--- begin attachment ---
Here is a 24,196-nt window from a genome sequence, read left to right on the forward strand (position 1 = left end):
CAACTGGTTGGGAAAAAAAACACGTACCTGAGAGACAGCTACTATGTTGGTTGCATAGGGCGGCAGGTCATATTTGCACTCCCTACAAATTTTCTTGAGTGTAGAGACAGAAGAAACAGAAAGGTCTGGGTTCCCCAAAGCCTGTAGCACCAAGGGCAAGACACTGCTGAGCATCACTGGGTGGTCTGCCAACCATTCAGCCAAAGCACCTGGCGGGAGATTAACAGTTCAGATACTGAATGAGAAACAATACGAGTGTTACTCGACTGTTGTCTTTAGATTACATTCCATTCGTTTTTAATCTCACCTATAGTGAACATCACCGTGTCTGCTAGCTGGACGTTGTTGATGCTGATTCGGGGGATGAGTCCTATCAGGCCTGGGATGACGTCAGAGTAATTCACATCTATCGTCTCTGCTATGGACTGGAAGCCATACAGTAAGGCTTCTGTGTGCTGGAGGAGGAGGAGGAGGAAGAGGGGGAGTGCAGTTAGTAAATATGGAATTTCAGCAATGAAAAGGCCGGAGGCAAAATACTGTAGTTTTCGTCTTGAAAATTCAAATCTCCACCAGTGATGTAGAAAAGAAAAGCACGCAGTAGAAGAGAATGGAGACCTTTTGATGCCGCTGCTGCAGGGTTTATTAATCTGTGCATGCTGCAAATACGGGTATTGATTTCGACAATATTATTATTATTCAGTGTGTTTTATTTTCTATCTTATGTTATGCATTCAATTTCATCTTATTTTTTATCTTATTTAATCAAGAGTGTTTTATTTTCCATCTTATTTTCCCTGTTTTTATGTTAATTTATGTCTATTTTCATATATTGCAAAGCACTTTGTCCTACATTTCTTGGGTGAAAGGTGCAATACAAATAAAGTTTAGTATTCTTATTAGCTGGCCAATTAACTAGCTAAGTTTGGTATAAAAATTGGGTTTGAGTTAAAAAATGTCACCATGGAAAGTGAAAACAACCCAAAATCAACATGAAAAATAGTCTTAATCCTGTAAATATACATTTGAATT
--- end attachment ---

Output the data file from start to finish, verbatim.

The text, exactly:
Here is a 24,196-nt window from a genome sequence, read left to right on the forward strand (position 1 = left end):
CAACTGGTTGGGAAAAAAAACACGTACCTGAGAGACAGCTACTATGTTGGTTGCATAGGGCGGCAGGTCATATTTGCACTCCCTACAAATTTTCTTGAGTGTAGAGACAGAAGAAACAGAAAGGTCTGGGTTCCCCAAAGCCTGTAGCACCAAGGGCAAGACACTGCTGAGCATCACTGGGTGGTCTGCCAACCATTCAGCCAAAGCACCTGGCGGGAGATTAACAGTTCAGATACTGAATGAGAAACAATACGAGTGTTACTCGACTGTTGTCTTTAGATTACATTCCATTCGTTTTTAATCTCACCTATAGTGAACATCACCGTGTCTGCTAGCTGGACGTTGTTGATGCTGATTCGGGGGATGAGTCCTATCAGGCCTGGGATGACGTCAGAGTAATTCACATCTATCGTCTCTGCTATGGACTGGAAGCCATACAGTAAGGCTTCTGTGTGCTGGAGGAGGAGGAGGAGGAAGAGGGGGAGTGCAGTTAGTAAATATGGAATTTCAGCAATGAAAAGGCCGGAGGCAAAATACTGTAGTTTTCGTCTTGAAAATTCAAATCTCCACCAGTGATGTAGAAAAGAAAAGCACGCAGTAGAAGAGAATGGAGACCTTTTGATGCCGCTGCTGCAGGGTTTATTAATCTGTGCATGCTGCAAATACGGGTATTGATTTCGACAATATTATTATTATTCAGTGTGTTTTATTTTCTATCTTATGTTATGCATTCAATTTCATCTTATTTTTTATCTTATTTAATCAAGAGTGTTTTATTTTCCATCTTATTTTCCCTGTTTTTATGTTAATTTATGTCTATTTTCATATATTGCAAAGCACTTTGTCCTACATTTCTTGGGTGAAAGGTGCAATACAAATAAAGTTTAGTATTCTTATTAGCTGGCCAATTAACTAGCTAAGTTTGGTATAAAAATTGGGTTTGAGTTAAAAAATGTCACCATGGAAAGTGAAAACAACCCAAAATCAACATGAAAAATAGTCTTAATCCTGTAAATATACATTTGAATT